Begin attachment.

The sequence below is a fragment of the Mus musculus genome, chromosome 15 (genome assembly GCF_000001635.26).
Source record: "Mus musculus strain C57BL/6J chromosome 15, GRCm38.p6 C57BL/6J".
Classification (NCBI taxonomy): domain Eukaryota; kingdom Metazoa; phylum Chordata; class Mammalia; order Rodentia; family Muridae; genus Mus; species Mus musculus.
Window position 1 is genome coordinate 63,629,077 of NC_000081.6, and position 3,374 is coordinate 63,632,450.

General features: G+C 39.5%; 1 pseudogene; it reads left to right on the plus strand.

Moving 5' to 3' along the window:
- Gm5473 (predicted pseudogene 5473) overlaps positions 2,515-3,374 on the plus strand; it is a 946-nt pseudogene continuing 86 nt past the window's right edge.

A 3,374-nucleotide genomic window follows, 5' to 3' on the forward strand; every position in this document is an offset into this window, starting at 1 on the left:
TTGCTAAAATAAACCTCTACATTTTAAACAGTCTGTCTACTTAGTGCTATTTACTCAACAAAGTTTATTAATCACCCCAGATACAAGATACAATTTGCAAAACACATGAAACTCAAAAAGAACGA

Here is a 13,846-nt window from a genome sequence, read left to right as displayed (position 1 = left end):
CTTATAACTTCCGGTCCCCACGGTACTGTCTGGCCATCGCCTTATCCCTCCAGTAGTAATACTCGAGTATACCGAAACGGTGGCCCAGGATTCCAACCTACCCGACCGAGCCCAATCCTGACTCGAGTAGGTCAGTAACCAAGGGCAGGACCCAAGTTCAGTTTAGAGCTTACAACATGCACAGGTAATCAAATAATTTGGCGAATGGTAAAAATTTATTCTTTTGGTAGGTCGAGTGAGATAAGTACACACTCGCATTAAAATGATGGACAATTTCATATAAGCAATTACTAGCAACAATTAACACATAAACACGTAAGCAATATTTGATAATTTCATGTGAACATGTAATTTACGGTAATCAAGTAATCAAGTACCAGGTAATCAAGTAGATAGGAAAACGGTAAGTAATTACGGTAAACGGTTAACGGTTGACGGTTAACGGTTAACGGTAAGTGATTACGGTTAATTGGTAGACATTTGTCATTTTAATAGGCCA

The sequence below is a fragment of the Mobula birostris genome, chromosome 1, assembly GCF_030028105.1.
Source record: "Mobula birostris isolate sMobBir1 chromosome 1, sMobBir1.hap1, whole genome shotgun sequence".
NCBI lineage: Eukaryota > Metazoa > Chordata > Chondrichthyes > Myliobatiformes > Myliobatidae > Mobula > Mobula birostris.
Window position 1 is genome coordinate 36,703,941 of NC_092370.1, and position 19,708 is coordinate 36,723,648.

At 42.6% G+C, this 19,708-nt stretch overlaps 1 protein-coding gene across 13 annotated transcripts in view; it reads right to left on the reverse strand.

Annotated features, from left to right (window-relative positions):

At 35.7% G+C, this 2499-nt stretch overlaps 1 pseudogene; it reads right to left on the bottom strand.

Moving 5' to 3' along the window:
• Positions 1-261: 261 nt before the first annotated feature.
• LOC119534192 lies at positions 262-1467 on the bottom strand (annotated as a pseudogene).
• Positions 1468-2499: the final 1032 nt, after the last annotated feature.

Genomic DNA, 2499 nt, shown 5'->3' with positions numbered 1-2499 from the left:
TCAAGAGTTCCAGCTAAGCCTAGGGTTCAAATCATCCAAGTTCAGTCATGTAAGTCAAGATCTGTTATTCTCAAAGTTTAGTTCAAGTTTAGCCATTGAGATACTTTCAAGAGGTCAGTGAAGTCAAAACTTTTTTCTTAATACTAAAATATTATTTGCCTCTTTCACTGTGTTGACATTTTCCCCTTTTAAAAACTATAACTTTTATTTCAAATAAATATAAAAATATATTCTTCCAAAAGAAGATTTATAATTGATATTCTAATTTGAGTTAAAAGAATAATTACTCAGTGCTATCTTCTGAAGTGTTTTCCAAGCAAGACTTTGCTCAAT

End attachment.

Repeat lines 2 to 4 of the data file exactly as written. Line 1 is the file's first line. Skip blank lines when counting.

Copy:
Source record: "Mus musculus strain C57BL/6J chromosome 15, GRCm38.p6 C57BL/6J".
Classification (NCBI taxonomy): domain Eukaryota; kingdom Metazoa; phylum Chordata; class Mammalia; order Rodentia; family Muridae; genus Mus; species Mus musculus.
Window position 1 is genome coordinate 63,629,077 of NC_000081.6, and position 3,374 is coordinate 63,632,450.